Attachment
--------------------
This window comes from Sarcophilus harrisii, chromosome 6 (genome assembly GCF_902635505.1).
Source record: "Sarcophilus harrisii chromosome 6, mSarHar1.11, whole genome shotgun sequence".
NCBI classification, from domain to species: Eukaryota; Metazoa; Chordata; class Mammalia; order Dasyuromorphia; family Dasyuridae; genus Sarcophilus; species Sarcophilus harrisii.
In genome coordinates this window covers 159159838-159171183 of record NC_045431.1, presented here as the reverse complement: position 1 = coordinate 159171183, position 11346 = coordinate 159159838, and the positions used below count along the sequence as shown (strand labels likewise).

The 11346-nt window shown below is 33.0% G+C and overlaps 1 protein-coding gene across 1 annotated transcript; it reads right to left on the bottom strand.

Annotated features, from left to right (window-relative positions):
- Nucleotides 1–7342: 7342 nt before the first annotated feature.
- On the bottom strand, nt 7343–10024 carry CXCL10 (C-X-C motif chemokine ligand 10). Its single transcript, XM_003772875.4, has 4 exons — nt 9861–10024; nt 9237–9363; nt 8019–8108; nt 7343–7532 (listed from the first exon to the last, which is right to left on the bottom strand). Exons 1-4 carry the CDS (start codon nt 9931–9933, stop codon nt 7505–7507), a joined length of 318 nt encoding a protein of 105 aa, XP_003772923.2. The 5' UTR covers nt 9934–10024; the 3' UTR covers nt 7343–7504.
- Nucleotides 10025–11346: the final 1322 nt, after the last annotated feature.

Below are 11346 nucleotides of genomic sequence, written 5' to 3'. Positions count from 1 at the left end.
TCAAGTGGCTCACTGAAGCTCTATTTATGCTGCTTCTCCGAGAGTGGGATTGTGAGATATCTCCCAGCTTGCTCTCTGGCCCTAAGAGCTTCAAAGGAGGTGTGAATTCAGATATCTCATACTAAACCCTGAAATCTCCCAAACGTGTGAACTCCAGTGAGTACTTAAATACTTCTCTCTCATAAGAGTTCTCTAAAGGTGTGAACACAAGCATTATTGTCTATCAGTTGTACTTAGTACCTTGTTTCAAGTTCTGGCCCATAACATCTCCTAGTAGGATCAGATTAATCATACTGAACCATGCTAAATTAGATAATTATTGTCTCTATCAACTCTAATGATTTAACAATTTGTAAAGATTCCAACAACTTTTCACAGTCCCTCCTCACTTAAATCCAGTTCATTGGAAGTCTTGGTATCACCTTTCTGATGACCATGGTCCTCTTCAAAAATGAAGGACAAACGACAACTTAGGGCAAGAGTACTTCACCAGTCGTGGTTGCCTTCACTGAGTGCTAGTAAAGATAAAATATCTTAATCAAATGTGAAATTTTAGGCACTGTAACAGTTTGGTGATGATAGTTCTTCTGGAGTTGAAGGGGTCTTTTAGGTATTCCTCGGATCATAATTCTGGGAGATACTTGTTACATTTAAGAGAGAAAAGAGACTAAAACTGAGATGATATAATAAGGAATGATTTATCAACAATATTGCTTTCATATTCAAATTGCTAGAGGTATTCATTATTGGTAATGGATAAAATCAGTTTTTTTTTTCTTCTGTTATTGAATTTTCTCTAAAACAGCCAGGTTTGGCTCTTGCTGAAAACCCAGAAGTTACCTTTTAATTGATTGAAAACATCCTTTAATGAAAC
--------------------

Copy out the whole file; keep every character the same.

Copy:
This window comes from Sarcophilus harrisii, chromosome 6 (genome assembly GCF_902635505.1).
Source record: "Sarcophilus harrisii chromosome 6, mSarHar1.11, whole genome shotgun sequence".
NCBI classification, from domain to species: Eukaryota; Metazoa; Chordata; class Mammalia; order Dasyuromorphia; family Dasyuridae; genus Sarcophilus; species Sarcophilus harrisii.
In genome coordinates this window covers 159159838-159171183 of record NC_045431.1, presented here as the reverse complement: position 1 = coordinate 159171183, position 11346 = coordinate 159159838, and the positions used below count along the sequence as shown (strand labels likewise).

The 11346-nt window shown below is 33.0% G+C and overlaps 1 protein-coding gene across 1 annotated transcript; it reads right to left on the bottom strand.

Annotated features, from left to right (window-relative positions):
- Nucleotides 1–7342: 7342 nt before the first annotated feature.
- On the bottom strand, nt 7343–10024 carry CXCL10 (C-X-C motif chemokine ligand 10). Its single transcript, XM_003772875.4, has 4 exons — nt 9861–10024; nt 9237–9363; nt 8019–8108; nt 7343–7532 (listed from the first exon to the last, which is right to left on the bottom strand). Exons 1-4 carry the CDS (start codon nt 9931–9933, stop codon nt 7505–7507), a joined length of 318 nt encoding a protein of 105 aa, XP_003772923.2. The 5' UTR covers nt 9934–10024; the 3' UTR covers nt 7343–7504.
- Nucleotides 10025–11346: the final 1322 nt, after the last annotated feature.

Below are 11346 nucleotides of genomic sequence, written 5' to 3'. Positions count from 1 at the left end.
TCAAGTGGCTCACTGAAGCTCTATTTATGCTGCTTCTCCGAGAGTGGGATTGTGAGATATCTCCCAGCTTGCTCTCTGGCCCTAAGAGCTTCAAAGGAGGTGTGAATTCAGATATCTCATACTAAACCCTGAAATCTCCCAAACGTGTGAACTCCAGTGAGTACTTAAATACTTCTCTCTCATAAGAGTTCTCTAAAGGTGTGAACACAAGCATTATTGTCTATCAGTTGTACTTAGTACCTTGTTTCAAGTTCTGGCCCATAACATCTCCTAGTAGGATCAGATTAATCATACTGAACCATGCTAAATTAGATAATTATTGTCTCTATCAACTCTAATGATTTAACAATTTGTAAAGATTCCAACAACTTTTCACAGTCCCTCCTCACTTAAATCCAGTTCATTGGAAGTCTTGGTATCACCTTTCTGATGACCATGGTCCTCTTCAAAAATGAAGGACAAACGACAACTTAGGGCAAGAGTACTTCACCAGTCGTGGTTGCCTTCACTGAGTGCTAGTAAAGATAAAATATCTTAATCAAATGTGAAATTTTAGGCACTGTAACAGTTTGGTGATGATAGTTCTTCTGGAGTTGAAGGGGTCTTTTAGGTATTCCTCGGATCATAATTCTGGGAGATACTTGTTACATTTAAGAGAGAAAAGAGACTAAAACTGAGATGATATAATAAGGAATGATTTATCAACAATATTGCTTTCATATTCAAATTGCTAGAGGTATTCATTATTGGTAATGGATAAAATCAGTTTTTTTTTTCTTCTGTTATTGAATTTTCTCTAAAACAGCCAGGTTTGGCTCTTGCTGAAAACCCAGAAGTTACCTTTTAATTGATTGAAAACATCCTTTAATGAAAC